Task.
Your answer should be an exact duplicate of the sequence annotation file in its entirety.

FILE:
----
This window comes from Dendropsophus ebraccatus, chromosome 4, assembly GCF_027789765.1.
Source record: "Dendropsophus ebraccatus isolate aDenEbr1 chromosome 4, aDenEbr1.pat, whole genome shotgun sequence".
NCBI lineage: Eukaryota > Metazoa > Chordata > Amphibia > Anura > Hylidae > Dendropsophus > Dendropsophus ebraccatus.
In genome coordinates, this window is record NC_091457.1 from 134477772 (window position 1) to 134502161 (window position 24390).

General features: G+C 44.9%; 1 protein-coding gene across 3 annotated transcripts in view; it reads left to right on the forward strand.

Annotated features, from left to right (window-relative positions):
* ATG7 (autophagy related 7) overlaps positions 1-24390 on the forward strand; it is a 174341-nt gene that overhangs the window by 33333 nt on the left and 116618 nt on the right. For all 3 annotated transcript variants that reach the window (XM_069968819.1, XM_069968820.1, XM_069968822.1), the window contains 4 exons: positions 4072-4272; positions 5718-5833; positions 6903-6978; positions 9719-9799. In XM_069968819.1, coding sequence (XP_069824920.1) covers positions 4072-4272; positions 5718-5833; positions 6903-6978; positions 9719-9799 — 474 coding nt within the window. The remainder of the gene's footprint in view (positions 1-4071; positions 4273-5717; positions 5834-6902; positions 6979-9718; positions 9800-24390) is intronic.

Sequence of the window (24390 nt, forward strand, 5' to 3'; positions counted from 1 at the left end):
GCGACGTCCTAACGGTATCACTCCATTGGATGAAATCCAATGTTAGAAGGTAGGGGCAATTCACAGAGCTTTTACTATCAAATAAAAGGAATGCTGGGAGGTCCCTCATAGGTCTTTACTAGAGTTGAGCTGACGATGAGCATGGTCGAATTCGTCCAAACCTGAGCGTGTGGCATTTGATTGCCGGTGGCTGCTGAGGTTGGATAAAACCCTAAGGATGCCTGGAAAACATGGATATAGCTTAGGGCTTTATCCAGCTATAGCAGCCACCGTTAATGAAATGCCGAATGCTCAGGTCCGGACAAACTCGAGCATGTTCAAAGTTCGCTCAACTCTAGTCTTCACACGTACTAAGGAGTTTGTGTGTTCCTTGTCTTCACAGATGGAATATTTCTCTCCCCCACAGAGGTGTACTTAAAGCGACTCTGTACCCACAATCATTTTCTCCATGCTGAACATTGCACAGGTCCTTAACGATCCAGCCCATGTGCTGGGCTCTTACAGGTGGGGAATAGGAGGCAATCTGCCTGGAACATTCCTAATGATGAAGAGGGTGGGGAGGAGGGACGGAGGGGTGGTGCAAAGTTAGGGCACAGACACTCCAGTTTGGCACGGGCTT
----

This window comes from Dendropsophus ebraccatus, chromosome 4, assembly GCF_027789765.1.
Source record: "Dendropsophus ebraccatus isolate aDenEbr1 chromosome 4, aDenEbr1.pat, whole genome shotgun sequence".
NCBI lineage: Eukaryota > Metazoa > Chordata > Amphibia > Anura > Hylidae > Dendropsophus > Dendropsophus ebraccatus.
In genome coordinates, this window is record NC_091457.1 from 134477772 (window position 1) to 134502161 (window position 24390).

General features: G+C 44.9%; 1 protein-coding gene across 3 annotated transcripts in view; it reads left to right on the forward strand.

Annotated features, from left to right (window-relative positions):
* ATG7 (autophagy related 7) overlaps positions 1-24390 on the forward strand; it is a 174341-nt gene that overhangs the window by 33333 nt on the left and 116618 nt on the right. For all 3 annotated transcript variants that reach the window (XM_069968819.1, XM_069968820.1, XM_069968822.1), the window contains 4 exons: positions 4072-4272; positions 5718-5833; positions 6903-6978; positions 9719-9799. In XM_069968819.1, coding sequence (XP_069824920.1) covers positions 4072-4272; positions 5718-5833; positions 6903-6978; positions 9719-9799 — 474 coding nt within the window. The remainder of the gene's footprint in view (positions 1-4071; positions 4273-5717; positions 5834-6902; positions 6979-9718; positions 9800-24390) is intronic.

Sequence of the window (24390 nt, forward strand, 5' to 3'; positions counted from 1 at the left end):
GCGACGTCCTAACGGTATCACTCCATTGGATGAAATCCAATGTTAGAAGGTAGGGGCAATTCACAGAGCTTTTACTATCAAATAAAAGGAATGCTGGGAGGTCCCTCATAGGTCTTTACTAGAGTTGAGCTGACGATGAGCATGGTCGAATTCGTCCAAACCTGAGCGTGTGGCATTTGATTGCCGGTGGCTGCTGAGGTTGGATAAAACCCTAAGGATGCCTGGAAAACATGGATATAGCTTAGGGCTTTATCCAGCTATAGCAGCCACCGTTAATGAAATGCCGAATGCTCAGGTCCGGACAAACTCGAGCATGTTCAAAGTTCGCTCAACTCTAGTCTTCACACGTACTAAGGAGTTTGTGTGTTCCTTGTCTTCACAGATGGAATATTTCTCTCCCCCACAGAGGTGTACTTAAAGCGACTCTGTACCCACAATCATTTTCTCCATGCTGAACATTGCACAGGTCCTTAACGATCCAGCCCATGTGCTGGGCTCTTACAGGTGGGGAATAGGAGGCAATCTGCCTGGAACATTCCTAATGATGAAGAGGGTGGGGAGGAGGGACGGAGGGGTGGTGCAAAGTTAGGGCACAGACACTCCAGTTTGGCACGGGCTT